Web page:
If your dog is getting plenty of exercise but still digging, look for another reason.

Is Your Dog Trying to Get Out?

Is he fenced in and left alone for too long? Is his pen too small? Or are there always tantalizing sights, sounds and – most of all – smells just out of his reach? If so he is very likely to try to tunnel out. (Some dogs have been bred to be diggers; Terriers and scent hounds such as Beagles, Coonhounds and Basset Hounds especially enjoy digging.) Try to take care of both parts of the problem. If his pen is located such that he can hear and smell activity but not see it, reposition it or add a “window” where he can see what’s going on.

If his pen is too small, consider enlarging it, but even if you do, you should still take him to fields or parks or you own big open back yard and let him run on a regular basis. He needs to stretch those legs. Again, play with him, and let him enjoy your company. Dogs are pack animals and naturally social; a dog who spends too much time alone will become bored and destructive. Then fix the fence by extending it down into the ground and it with concrete. Close up any holes you find.

Is Your Dog On a Scent?

Take a look at the areas where your dog digs. If he digs in several places close together in line, he’s probably got scent of some sort of tunneling creature in its burrow. This is also true if he digs at tree and plant roots. With their super sense of smell, dogs are often on the scent trail of some subterranean beast. Hunting is another instinct in canines.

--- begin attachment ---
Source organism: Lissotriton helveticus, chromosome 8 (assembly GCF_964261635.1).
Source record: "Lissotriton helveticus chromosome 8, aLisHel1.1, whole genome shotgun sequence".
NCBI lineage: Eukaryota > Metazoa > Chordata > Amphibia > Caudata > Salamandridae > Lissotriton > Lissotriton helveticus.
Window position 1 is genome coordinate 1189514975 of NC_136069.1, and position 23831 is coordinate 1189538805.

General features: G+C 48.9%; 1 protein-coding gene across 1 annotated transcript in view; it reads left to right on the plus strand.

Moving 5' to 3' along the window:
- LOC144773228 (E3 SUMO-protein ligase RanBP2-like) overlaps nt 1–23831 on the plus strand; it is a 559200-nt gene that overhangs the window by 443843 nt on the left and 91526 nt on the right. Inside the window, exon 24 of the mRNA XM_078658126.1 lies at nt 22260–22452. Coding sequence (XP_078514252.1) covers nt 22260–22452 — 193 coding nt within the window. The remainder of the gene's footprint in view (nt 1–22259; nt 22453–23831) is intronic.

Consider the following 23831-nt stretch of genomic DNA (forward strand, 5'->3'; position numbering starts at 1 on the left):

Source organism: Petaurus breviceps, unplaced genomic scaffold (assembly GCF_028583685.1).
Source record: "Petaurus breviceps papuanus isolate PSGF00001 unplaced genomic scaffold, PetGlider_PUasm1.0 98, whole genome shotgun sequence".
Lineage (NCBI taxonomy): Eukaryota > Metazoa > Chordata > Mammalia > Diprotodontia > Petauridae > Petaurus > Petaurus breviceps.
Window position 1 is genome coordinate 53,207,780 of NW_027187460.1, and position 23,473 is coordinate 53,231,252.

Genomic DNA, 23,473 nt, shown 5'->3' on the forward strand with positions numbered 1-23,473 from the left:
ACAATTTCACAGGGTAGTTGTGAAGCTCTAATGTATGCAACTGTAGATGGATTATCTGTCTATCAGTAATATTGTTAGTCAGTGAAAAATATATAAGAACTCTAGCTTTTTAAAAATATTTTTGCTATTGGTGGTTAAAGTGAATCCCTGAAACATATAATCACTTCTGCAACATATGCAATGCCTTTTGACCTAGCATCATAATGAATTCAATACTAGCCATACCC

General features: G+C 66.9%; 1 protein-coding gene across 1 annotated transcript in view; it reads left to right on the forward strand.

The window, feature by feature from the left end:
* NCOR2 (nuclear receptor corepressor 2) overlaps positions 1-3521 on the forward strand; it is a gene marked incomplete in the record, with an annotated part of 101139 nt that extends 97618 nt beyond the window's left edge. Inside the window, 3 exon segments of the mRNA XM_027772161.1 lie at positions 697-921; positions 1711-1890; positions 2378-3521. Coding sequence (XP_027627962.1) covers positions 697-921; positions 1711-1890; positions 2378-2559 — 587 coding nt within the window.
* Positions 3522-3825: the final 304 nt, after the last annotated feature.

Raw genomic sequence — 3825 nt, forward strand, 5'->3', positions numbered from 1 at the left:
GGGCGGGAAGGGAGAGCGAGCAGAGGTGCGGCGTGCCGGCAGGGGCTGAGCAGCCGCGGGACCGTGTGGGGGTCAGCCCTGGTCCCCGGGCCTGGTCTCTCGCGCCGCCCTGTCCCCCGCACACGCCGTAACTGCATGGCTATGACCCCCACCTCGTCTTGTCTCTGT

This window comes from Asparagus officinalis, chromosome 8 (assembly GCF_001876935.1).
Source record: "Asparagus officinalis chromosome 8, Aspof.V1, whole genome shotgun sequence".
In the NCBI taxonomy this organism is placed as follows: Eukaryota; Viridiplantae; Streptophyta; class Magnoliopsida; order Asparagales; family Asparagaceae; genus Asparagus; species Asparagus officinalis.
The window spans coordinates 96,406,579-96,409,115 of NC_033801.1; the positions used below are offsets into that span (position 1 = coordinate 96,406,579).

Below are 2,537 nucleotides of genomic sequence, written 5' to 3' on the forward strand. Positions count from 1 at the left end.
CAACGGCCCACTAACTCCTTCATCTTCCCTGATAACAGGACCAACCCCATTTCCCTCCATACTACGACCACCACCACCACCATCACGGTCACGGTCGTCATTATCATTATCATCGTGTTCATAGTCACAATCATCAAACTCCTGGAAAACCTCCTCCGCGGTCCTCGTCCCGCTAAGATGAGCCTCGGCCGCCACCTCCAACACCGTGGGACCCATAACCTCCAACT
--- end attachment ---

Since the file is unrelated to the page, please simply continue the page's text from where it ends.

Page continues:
Is Your Dog Hot?

It could be that your dog is hot, and is just looking for a cool place to lie down. In hot weather, many dogs will scrape away the dirt heated by the sun and flop down in the cooler, loose stuff they’ve unearthed. Does your dog have someplace he can go in the heat to cool down? If not, you need to create one: get a doghouse, open up a space under your deck, or find some other way to leave an area shaded at all times. Leave some water there for him, too.

Other Things You Can Try

What if your dog gets lots of exercise, doesn’t seem bored, and isn’t hot, but he’s still digging? There are several things you can try. First, set up a water sprinkler in the area where he digs, then position yourself near the spigot. When your dog starts his excavation project, turn on the sprinkler. After a few times he will understand that digging causes the sprinkler to go off. And since your dog will think it’s the sprinkler that’s reprimanding him, not his favorite person in all the world, he should stop digging whether you are around or not.

If your dog digs in the same one or two spots, trying putting some of his own feces in the hole. Dogs do not like the smell of their own waste  and will not be inclined to dig through it unless there is a very grand prize below.

Speaking of grand prizes, if all else fails, you may have to set aside a spot where your dog is allowed to dig (but don’t allow it anywhere else). Choose an area and make sure its boundaries are clearly delineated. Bury a toy there, and when your dog finds it, praise him. If he digs anywhere else, obviously, you should not praise him. Continue this until he catches on that he has his own personal sandbox, but that he cannot dig anywhere else. That should keep your garden beautiful for all to see.